While enterprises are moving beyond traditional handsets to more sophisticated communications and collaboration technologies, the UC landscape is—once again—on the move.
Literally. With more remote and mobile workers, more devices and applications, and new technologies to add into the mix, unified communications is in the midst of another transformation.
While we’ve seen movement from UC to UCaaS (unified communications as a service), we’re starting to see further consolidation of communications—from voice-over-IP to video conferencing, instant messaging and team collaboration—into a single unified platform.
“The collaboration software landscape is rapidly changing from point products for meetings, calling and messaging to integrating collaboration capabilities with workflows to improve business processes,” said Irwin Lazar, vice-president and service director with Nemertes Research, in an article for Tech Target.
And this requires a “platform approach to deployment and development expertise to take advantage of collaboration APIs.”
UCaaS will play a part in that. While 36 per cent of companies surveyed by Nemertes Research for its 2019-20 Workplace Collaboration study still rely upon on-premises UC platforms, 43 per cent of those are planning or evaluating a UCaaS migration.
But it’s not just about centralization. In part, this is a response to the changing requirements of users, who need “a broad range of full-fat UC, offering everything from cloud calling, to collaboration service, customer engagement tools and even contact centre solutions,” Rami Houbby, vice-president for cloud sales (EMEA & APAC) at Mitel, told UC Today.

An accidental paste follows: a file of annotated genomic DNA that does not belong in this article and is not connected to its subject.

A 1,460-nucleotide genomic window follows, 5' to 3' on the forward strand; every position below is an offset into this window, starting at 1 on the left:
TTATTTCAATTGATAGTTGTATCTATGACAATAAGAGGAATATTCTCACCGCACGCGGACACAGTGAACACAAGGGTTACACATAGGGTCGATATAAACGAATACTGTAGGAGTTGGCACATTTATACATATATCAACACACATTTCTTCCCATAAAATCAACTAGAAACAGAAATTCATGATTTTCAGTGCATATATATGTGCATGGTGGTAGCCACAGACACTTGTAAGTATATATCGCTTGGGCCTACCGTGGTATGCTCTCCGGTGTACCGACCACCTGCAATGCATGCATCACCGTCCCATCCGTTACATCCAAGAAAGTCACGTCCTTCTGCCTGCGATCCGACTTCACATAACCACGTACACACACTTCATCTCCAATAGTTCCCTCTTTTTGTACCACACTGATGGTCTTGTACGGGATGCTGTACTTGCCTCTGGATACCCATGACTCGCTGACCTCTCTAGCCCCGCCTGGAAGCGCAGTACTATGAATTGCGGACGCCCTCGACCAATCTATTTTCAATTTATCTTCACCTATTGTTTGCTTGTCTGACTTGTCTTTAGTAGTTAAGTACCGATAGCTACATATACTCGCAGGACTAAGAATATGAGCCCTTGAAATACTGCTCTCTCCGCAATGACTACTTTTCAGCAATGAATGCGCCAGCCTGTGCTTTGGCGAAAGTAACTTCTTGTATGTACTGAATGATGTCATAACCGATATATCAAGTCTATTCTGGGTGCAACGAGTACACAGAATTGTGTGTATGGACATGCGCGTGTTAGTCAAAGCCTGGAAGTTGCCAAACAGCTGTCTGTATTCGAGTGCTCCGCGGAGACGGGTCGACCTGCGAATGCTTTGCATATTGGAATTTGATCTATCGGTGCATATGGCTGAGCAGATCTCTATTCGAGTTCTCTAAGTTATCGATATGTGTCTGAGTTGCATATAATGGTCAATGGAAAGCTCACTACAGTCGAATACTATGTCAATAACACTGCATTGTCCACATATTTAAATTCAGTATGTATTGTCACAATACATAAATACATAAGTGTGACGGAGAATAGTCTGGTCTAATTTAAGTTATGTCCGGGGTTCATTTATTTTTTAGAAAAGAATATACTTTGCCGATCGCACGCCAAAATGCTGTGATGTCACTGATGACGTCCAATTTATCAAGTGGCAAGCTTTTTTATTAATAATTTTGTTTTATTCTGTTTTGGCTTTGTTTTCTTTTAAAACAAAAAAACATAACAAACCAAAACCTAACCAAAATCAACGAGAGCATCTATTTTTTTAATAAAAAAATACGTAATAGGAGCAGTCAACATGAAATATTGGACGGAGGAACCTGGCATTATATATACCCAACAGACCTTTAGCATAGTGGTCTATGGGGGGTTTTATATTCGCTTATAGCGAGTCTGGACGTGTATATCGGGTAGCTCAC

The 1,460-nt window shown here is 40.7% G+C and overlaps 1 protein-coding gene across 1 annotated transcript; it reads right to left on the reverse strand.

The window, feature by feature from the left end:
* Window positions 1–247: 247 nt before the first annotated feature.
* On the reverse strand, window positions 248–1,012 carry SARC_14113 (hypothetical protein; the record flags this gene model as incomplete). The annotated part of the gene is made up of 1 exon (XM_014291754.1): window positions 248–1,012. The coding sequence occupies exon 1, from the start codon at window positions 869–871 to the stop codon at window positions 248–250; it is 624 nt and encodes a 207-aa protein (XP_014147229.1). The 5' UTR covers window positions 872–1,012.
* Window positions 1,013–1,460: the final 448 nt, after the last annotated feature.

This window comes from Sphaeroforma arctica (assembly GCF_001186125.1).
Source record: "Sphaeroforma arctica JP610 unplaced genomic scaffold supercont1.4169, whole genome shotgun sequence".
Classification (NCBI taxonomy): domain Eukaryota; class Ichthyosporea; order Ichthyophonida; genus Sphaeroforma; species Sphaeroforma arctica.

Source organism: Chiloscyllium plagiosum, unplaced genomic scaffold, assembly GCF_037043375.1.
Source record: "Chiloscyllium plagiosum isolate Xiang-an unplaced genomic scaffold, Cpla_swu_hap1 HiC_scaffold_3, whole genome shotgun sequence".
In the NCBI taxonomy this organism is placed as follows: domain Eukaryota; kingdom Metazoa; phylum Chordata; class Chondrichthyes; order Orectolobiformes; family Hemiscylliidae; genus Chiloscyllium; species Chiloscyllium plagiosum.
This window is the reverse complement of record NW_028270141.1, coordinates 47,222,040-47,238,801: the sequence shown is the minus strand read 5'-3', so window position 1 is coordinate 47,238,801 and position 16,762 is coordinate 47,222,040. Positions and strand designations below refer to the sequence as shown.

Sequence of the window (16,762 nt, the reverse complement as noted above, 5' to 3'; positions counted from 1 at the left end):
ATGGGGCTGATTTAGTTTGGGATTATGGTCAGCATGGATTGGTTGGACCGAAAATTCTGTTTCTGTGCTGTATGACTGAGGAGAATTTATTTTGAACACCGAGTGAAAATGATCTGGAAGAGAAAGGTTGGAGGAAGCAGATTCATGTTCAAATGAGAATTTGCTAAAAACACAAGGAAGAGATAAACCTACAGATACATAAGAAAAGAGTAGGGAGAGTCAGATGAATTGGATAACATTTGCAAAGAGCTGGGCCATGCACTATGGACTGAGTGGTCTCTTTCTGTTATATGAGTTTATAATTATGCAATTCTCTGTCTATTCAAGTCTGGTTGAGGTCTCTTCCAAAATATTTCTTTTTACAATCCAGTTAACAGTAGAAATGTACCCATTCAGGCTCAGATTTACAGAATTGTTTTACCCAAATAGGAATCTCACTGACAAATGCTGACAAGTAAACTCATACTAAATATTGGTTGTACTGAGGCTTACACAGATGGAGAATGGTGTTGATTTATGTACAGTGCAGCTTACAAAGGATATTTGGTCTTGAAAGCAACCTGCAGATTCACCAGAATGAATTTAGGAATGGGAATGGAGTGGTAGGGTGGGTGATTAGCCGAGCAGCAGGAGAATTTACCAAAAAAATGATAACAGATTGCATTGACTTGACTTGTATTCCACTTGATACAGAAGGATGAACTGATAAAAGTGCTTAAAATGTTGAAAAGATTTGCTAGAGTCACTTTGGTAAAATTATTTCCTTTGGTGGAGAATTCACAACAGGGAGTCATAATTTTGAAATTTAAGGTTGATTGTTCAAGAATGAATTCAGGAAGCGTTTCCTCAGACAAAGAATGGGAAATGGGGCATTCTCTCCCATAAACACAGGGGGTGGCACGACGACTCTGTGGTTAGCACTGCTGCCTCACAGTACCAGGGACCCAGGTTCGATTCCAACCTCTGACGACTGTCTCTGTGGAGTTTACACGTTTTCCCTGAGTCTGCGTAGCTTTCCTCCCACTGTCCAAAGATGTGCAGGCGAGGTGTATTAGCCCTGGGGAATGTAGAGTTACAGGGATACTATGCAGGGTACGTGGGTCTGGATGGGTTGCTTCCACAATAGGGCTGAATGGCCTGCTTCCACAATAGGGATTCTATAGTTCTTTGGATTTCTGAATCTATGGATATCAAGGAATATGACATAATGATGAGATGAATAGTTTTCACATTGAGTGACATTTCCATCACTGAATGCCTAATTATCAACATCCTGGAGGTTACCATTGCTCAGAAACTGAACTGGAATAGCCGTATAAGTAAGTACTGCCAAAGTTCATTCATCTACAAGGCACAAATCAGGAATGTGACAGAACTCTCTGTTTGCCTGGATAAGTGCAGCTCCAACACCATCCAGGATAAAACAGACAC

That’s where SIP could help. “SIP-centric offerings with APIs and opportunities for customization are becoming increasingly popular, particularly at a time when companies are struggling to find the comprehensive solution that they need for innovation and growth from a single provider,” he said.
That speaks to trends we’ve been seeing over the past year. Some aren’t exactly new—like the rise of mobility. What’s new, however, is that the ability to work remotely isn’t a ‘perk’ anymore; it’s just part of the job.
And while cloud isn’t new either, we’ve been seeing increased adoption of cloud-based platforms for UC—a trend also driven by mobile and remote workers, as well as Gen Y and Z in the workplace.
But new opportunities are coming our way with AI, 5G and SD-WAN, which could make UC tools even better.
Take artificial intelligence. While VoIP solutions allow you to set up auto attendants and advanced call routing, AI will take this to a new level—like skills-based call routing and digital voice assistants that use sentiment analysis. With intelligent speaker tracking, for example, you’d know exactly who’s speaking during a tele-conference.
“AI and machine learning capabilities can be integrated within the entire UCaaS feature set, offering end-users access to everything from virtual assistants, to intelligent chatbots and predictive analytics,” Mitel’s Houbby said in the UC Today interview.
And through analysis of big data, UC platforms will be able to deliver better insights about those interactions.
At this point, though, only five per cent of companies are using AI to enhance collaboration, according to Nemertes Research—though 43 per cent are evaluating it.
“I expect to see rapid uptake of AI-powered capabilities as they become more widely available in 2020 to improve meeting experiences, enable easier access to relevant information and break down language barriers,” said Lazar in the aforementioned article in Tech Target.
Ultimately, this will make UC more user-friendly—both for employees and for customers. And that’s perhaps the best way to combat shadow IT, security concerns and regulatory compliance.